"I see Schumer is already criticizing my State of the Union speech, even though he hasn't seen it yet. He's just upset that he didn't win the Senate, after spending a fortune, like he thought he would. Too bad we weren't given more credit for the Senate win by the media!," Trump tweeted.
About an hour later, Schumer fired back at Trump about an hour after the president criticized him for panning a speech that had yet to be delivered.
"Thanks for watching my speech," Schumer wrote, "but you must have missed this line: 'Even more empty than his policy promises are President Trump's calls each year for unity.' "
Meanwhile, Senate Majority Leader Mitch McConnell, R-Ky., took to the Senate floor in advance of Trump's speech and said the nation has made real progress under Trump despite "Beltway melodrama."
"From historic tax reform and regulatory reform, to huge progress in the fight against ISIS, to landmark progress in the nationwide fight against opioid addiction, the story of the last two years has been one of immense policy progress for our nation," McConnell said, using a different term for the Islamic State. "The American people are less interested in Beltway melodrama and more interested in that classic question - 'Am I better off than I was two years ago?' And on this front - thanks to a few key Republican victories and a number of major bipartisan accomplishments, the State of our Union is strong and growing stronger."
Sen. Kamala Harris, D-Calif., who is seeking the 2020 Democratic presidential nomination, announced that she would deliver remarks before Trump speaks.
"In her remarks, Senator Harris will push back on the President's expected message of division, highlight the importance of speaking truth, and outline her vision for a country that works for all its people," an advisory said.
Harris is scheduled to speak on Facebook Live at 7:45 p.m.
In addition, Sen. Bernie Sanders, I-Vt., plans to deliver a live-streamed response to Trump on Facebook, YouTube and Twitter after the president's remarks.
Also Tuesday, Rep. Alexandria Ocasio-Cortez, D-N.Y., who's become a favorite among liberals since her debut on Capitol Hill last month, seemed to suggest in a morning tweet that Trump's speech isn't worth watching.
Ocasio-Cortez posted a CNN news report with this headline: "State of the Union 2019: What to watch."
Her response: "None of it."
As he prepared to deliver his State of the Union address, Trump's first tweet Tuesday was to warn of migrants making their way to the U.S. border.
"Tremendous numbers of people are coming up through Mexico in the hopes of flooding our Southern Border," Trump wrote. "We have sent additional military. We will build a Human Wall if necessary. If we had a real Wall, this would be a nonevent!"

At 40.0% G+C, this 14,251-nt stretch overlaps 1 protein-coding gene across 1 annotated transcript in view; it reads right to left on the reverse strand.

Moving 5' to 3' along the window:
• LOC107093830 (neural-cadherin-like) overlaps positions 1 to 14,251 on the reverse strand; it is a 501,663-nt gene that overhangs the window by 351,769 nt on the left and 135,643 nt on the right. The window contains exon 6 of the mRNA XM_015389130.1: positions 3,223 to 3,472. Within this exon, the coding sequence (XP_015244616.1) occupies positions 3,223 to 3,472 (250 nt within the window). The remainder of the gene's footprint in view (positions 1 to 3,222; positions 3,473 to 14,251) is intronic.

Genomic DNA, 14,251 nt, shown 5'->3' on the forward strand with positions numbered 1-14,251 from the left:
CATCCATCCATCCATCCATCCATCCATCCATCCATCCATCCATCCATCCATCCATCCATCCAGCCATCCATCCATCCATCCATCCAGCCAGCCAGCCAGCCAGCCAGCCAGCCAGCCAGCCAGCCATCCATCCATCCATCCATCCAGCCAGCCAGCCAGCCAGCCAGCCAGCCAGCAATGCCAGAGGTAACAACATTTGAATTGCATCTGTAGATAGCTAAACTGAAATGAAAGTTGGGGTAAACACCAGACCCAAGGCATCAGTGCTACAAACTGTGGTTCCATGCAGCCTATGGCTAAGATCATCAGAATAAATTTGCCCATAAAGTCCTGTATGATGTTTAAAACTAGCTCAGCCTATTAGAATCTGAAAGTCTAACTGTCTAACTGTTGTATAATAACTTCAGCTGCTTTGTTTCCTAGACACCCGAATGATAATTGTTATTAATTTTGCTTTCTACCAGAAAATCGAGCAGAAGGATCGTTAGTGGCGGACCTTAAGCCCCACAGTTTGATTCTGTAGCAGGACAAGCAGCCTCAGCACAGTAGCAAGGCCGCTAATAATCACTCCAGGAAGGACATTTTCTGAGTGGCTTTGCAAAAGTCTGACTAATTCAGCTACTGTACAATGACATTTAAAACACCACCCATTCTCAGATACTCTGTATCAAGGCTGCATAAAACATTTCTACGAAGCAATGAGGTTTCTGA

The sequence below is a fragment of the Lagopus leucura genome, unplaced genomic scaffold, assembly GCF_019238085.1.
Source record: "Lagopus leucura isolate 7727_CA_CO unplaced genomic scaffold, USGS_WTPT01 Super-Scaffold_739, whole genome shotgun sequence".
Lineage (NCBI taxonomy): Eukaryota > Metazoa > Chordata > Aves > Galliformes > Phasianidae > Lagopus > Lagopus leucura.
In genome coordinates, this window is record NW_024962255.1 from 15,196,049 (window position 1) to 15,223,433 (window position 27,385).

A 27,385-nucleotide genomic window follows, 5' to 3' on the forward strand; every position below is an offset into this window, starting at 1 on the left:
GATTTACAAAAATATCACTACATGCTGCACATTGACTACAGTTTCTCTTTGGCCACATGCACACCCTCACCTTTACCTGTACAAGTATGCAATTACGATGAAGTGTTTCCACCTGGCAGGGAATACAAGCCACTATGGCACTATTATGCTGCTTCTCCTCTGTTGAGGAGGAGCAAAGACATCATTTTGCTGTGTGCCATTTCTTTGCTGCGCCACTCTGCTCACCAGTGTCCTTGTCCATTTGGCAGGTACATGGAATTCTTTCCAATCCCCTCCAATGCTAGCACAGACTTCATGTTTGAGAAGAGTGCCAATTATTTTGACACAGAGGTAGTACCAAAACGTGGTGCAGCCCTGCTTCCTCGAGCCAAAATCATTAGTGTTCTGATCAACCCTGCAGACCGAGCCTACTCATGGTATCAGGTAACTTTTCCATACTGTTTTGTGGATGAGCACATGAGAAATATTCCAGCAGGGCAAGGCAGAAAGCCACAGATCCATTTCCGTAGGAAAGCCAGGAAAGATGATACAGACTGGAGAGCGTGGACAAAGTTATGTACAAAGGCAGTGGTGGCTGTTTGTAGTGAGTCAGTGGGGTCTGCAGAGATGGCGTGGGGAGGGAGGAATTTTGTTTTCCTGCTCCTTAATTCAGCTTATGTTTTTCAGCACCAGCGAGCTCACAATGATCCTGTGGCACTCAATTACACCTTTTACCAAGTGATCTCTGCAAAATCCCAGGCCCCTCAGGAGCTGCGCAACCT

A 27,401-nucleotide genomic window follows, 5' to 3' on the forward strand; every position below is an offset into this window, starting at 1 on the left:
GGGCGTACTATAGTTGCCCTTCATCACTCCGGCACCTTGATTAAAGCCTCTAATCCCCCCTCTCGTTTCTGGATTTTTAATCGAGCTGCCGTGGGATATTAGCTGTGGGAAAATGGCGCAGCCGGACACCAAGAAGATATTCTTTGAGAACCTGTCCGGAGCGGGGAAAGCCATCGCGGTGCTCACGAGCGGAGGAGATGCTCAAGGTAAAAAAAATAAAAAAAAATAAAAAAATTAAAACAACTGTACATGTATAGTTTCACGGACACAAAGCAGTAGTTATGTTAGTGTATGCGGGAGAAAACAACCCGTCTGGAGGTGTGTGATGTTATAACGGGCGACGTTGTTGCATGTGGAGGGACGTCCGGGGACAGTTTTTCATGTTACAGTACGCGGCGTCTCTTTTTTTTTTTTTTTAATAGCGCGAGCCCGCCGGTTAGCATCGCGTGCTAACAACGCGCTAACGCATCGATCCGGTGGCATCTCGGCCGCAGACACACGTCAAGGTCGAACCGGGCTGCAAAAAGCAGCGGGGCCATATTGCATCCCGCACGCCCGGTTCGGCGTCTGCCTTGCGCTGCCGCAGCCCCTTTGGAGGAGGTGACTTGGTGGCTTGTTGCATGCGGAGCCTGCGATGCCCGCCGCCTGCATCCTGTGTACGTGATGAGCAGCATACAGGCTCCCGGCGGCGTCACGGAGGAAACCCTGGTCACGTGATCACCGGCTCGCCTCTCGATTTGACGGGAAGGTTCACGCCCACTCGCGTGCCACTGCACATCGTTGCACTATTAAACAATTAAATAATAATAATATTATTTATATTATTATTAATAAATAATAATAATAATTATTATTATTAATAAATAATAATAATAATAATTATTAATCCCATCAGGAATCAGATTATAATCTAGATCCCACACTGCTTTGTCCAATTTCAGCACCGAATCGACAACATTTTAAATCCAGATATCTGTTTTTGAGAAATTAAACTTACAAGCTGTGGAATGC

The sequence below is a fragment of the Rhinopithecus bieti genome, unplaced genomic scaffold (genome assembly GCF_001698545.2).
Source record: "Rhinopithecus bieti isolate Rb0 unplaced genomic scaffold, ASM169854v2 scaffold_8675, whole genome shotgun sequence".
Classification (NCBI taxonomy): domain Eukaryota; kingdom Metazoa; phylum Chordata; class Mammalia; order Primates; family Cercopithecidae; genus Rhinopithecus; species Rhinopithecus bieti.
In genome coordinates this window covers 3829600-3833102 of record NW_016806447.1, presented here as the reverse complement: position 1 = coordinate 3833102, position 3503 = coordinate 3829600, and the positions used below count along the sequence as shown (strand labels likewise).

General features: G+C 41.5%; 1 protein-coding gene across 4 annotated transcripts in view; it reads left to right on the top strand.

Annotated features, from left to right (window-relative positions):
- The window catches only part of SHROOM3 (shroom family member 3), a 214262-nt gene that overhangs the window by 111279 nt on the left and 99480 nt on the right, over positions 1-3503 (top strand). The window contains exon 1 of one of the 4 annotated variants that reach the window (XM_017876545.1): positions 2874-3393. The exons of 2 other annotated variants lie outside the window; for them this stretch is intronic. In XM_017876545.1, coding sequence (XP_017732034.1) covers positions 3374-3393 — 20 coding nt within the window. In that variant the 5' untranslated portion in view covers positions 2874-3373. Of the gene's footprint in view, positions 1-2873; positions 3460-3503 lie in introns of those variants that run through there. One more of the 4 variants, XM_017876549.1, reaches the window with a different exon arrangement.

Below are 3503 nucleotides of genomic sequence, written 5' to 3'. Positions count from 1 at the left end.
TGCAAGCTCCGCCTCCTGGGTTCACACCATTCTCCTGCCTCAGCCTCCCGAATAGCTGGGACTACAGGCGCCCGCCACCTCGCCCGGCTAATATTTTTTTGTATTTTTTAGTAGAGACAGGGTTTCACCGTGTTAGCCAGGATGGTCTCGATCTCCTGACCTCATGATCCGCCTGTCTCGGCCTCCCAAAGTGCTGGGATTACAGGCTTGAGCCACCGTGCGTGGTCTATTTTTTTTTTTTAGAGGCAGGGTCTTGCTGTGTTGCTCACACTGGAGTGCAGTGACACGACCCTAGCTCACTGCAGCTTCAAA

Trump is expected to use his address to make his case for $5.7 billion in border wall funding that led to a protracted partial government shutdown.
White House press secretary Sarah Sanders cited infrastructure as an issue on which Trump wants to work with Democrats in the wake of his State of the Union address.
"There are a number of policies that Democrats and Republicans know need to be addressed," Sanders said during an appearance on CNN. "I think infrastructure is one of the easiest ones for us to look at. Everybody in this country knows that we have crumbling bridges and roads that need to be fixed. We also need to have a technology infrastructure that needs to get better. . . . We're hopeful that we can come together and can get something done."
Trump, a Republican who campaigned on addressing the nation's aging infrastructure, unveiled a long-awaited plan last February that received a cool reception from members of both parties, who said the president had not presented a viable way to pay for it.
The plan focused on $1.5 trillion in new spending on infrastructure over the coming decade but relied heavily on states, localities and the private sector to cover the costs of new roads, bridges, waterways and other public works projects.
A plan released earlier by Senate Democrats would have relied far more heavily on direct federal government spending than Trump's plan, which included $200 billion in federal spending with the aim of enticing several times that amount from other levels of government.
During a letter to Democratic colleagues on Monday night, Pelosi also cited infrastructure as a possible issue on which her party could work with Trump.
"Tomorrow, we look forward to welcoming President Trump as a guest in our House Chamber and hearing his report on the State of the Union," she wrote. "I am hopeful that tomorrow, we will hear a commitment from the President on issues that have bipartisan support in the Congress and the Country, such as lowering the price of prescription drugs and rebuilding America's infrastructure."
(Except for the headline, this story has not been edited by NDTV staff and is published from a syndicated feed.)